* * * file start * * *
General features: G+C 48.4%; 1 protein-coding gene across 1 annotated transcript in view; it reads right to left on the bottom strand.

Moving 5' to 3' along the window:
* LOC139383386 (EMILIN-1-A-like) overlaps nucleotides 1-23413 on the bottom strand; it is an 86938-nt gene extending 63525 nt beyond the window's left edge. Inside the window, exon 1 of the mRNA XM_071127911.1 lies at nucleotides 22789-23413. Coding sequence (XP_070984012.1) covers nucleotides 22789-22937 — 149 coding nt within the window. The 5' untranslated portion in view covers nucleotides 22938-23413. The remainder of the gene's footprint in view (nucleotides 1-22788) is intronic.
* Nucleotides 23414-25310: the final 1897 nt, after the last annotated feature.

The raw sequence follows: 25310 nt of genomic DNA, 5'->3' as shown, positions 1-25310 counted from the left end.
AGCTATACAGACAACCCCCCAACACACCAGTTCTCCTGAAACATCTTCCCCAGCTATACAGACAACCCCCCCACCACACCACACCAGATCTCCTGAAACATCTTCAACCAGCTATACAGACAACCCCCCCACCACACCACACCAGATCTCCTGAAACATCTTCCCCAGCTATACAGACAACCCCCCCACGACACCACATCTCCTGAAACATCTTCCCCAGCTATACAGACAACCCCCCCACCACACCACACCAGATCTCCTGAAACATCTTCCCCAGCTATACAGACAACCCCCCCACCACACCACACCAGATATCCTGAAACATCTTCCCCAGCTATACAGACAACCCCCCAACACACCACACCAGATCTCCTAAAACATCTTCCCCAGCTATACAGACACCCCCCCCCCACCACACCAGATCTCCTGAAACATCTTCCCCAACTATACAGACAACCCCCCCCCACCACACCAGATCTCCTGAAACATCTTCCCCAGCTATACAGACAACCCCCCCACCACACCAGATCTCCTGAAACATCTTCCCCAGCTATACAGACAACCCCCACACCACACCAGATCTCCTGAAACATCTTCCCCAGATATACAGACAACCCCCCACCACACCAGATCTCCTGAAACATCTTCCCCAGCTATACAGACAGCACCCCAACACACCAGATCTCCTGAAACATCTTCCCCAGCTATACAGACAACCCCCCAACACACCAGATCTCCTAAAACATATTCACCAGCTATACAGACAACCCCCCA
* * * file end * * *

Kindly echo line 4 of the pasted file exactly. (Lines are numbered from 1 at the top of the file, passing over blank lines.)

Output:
* Nucleotides 23414-25310: the final 1897 nt, after the last annotated feature.